But it's a relative game and given their superiority last year and the inevitable improvement by their rivals, it was almost impossible to classify Red Bull as a winner at the moment.

While the results suggest that Red Bull created problems with the new RB20 due to how dominant it was over its predecessor, the reality is that its strengths and weaknesses are very similar. Competition has accelerated and thus these weaknesses have been exposed.

“When you don't improve your weakness, you get discovered,” is how Max Verstappen sums up the situation, as the bumps and barriers in Monaco made the car difficult to drive.

So what actually is the problem? Well, the rear suspension is not as compliant with roll – so when under load in cornering – thanks to the high lateral stiffness. This is combined with a vertically aligned car, which works well with the complex floor design and reduces aerodynamic bounce issues.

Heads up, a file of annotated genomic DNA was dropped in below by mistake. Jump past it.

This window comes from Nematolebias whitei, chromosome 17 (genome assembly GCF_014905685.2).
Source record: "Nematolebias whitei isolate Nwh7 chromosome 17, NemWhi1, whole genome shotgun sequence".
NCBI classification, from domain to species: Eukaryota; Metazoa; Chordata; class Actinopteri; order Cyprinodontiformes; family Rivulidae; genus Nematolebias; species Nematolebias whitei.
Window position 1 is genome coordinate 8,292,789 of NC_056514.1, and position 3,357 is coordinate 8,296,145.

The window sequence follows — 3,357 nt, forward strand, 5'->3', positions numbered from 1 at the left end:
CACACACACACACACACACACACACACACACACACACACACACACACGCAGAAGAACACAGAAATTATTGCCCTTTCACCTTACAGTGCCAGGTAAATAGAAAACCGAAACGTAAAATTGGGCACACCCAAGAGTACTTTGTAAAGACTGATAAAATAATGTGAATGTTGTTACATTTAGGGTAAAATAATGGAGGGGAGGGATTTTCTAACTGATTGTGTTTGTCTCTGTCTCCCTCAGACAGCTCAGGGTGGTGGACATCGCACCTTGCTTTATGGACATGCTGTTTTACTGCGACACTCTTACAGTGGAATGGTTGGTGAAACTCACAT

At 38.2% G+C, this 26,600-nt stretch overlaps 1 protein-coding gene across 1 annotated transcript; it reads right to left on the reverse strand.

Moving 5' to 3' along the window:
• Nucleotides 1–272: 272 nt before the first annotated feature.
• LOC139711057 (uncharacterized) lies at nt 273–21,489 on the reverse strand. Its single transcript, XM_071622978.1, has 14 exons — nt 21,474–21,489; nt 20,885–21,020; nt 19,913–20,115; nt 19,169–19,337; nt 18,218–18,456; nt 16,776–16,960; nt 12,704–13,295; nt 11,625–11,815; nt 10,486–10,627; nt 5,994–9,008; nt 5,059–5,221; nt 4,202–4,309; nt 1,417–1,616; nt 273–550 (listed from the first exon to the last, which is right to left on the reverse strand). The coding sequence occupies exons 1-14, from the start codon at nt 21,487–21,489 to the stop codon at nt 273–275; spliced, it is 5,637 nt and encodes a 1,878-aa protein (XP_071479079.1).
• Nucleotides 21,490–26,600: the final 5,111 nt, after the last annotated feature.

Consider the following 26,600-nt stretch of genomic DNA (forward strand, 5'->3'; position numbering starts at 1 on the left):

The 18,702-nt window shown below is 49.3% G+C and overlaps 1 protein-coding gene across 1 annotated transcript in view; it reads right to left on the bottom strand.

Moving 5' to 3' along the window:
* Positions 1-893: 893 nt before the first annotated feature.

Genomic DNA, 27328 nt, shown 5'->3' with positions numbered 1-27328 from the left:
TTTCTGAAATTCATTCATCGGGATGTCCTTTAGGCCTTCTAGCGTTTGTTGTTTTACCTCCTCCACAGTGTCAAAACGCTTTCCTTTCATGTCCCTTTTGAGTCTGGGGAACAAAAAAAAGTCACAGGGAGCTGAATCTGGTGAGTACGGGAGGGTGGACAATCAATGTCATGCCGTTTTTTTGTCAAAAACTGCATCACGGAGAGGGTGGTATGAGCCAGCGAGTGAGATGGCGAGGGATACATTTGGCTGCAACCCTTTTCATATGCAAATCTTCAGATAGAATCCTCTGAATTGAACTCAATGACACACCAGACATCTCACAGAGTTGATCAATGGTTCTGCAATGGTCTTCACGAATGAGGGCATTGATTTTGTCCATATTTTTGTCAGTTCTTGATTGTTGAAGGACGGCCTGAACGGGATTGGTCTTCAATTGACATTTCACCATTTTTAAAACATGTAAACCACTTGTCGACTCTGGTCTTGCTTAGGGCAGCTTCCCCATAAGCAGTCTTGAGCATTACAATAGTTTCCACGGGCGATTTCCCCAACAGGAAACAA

However, in Monaco, Red Bull had a mechanical bounce. This cannot be eliminated without sacrificing a lot of downforce and making the car much slower.


This means, says Verstappen, that “any track that is bumpy or you have to ride on pavements is going to be difficult.”

Given that Monaco was a worst-case scenario for Red Bull, the car would still thrive on the majority of the circuits.

This could mean that at circuits like Baku and Marina Bay in Singapore, and perhaps even traditional circuits with a lot of pavement like Montreal and Monza, Red Bull could face a bigger challenge.

But when you're starting at the top, you have to make rapid progress to stay consistent. And even though Red Bull has lost the development war, it's still on track to win the prizes that really matter – and more races.